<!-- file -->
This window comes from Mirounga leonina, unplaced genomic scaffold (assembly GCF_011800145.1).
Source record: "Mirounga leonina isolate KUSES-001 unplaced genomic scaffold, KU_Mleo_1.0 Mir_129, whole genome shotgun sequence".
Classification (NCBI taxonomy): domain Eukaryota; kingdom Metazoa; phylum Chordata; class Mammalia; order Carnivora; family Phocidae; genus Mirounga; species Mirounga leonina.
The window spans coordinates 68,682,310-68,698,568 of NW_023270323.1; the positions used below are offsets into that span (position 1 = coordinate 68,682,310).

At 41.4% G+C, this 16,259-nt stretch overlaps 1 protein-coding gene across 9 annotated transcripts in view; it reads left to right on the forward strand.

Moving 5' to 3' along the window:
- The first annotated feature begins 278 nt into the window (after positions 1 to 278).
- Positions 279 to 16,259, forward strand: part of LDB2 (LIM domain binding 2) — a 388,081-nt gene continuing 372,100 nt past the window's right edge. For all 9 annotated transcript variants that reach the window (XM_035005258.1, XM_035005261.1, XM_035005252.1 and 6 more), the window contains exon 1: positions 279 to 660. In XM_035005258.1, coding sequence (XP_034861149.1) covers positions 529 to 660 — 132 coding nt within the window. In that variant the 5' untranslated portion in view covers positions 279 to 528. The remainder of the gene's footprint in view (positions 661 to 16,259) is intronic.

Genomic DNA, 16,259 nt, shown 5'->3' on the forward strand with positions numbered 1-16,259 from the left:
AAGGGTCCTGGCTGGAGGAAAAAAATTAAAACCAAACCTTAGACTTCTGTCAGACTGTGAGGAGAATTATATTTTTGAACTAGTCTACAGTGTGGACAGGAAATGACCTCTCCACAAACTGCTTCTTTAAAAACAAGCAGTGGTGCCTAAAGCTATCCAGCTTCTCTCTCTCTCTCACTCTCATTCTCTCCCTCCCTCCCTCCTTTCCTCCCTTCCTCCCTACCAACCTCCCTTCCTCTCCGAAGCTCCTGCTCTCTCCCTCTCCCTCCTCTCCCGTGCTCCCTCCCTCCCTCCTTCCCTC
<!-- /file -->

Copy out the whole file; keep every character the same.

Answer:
This window comes from Mirounga leonina, unplaced genomic scaffold (assembly GCF_011800145.1).
Source record: "Mirounga leonina isolate KUSES-001 unplaced genomic scaffold, KU_Mleo_1.0 Mir_129, whole genome shotgun sequence".
Classification (NCBI taxonomy): domain Eukaryota; kingdom Metazoa; phylum Chordata; class Mammalia; order Carnivora; family Phocidae; genus Mirounga; species Mirounga leonina.
The window spans coordinates 68,682,310-68,698,568 of NW_023270323.1; the positions used below are offsets into that span (position 1 = coordinate 68,682,310).

At 41.4% G+C, this 16,259-nt stretch overlaps 1 protein-coding gene across 9 annotated transcripts in view; it reads left to right on the forward strand.

Moving 5' to 3' along the window:
- The first annotated feature begins 278 nt into the window (after positions 1 to 278).
- Positions 279 to 16,259, forward strand: part of LDB2 (LIM domain binding 2) — a 388,081-nt gene continuing 372,100 nt past the window's right edge. For all 9 annotated transcript variants that reach the window (XM_035005258.1, XM_035005261.1, XM_035005252.1 and 6 more), the window contains exon 1: positions 279 to 660. In XM_035005258.1, coding sequence (XP_034861149.1) covers positions 529 to 660 — 132 coding nt within the window. In that variant the 5' untranslated portion in view covers positions 279 to 528. The remainder of the gene's footprint in view (positions 661 to 16,259) is intronic.

Genomic DNA, 16,259 nt, shown 5'->3' on the forward strand with positions numbered 1-16,259 from the left:
AAGGGTCCTGGCTGGAGGAAAAAAATTAAAACCAAACCTTAGACTTCTGTCAGACTGTGAGGAGAATTATATTTTTGAACTAGTCTACAGTGTGGACAGGAAATGACCTCTCCACAAACTGCTTCTTTAAAAACAAGCAGTGGTGCCTAAAGCTATCCAGCTTCTCTCTCTCTCTCACTCTCATTCTCTCCCTCCCTCCCTCCTTTCCTCCCTTCCTCCCTACCAACCTCCCTTCCTCTCCGAAGCTCCTGCTCTCTCCCTCTCCCTCCTCTCCCGTGCTCCCTCCCTCCCTCCTTCCCTC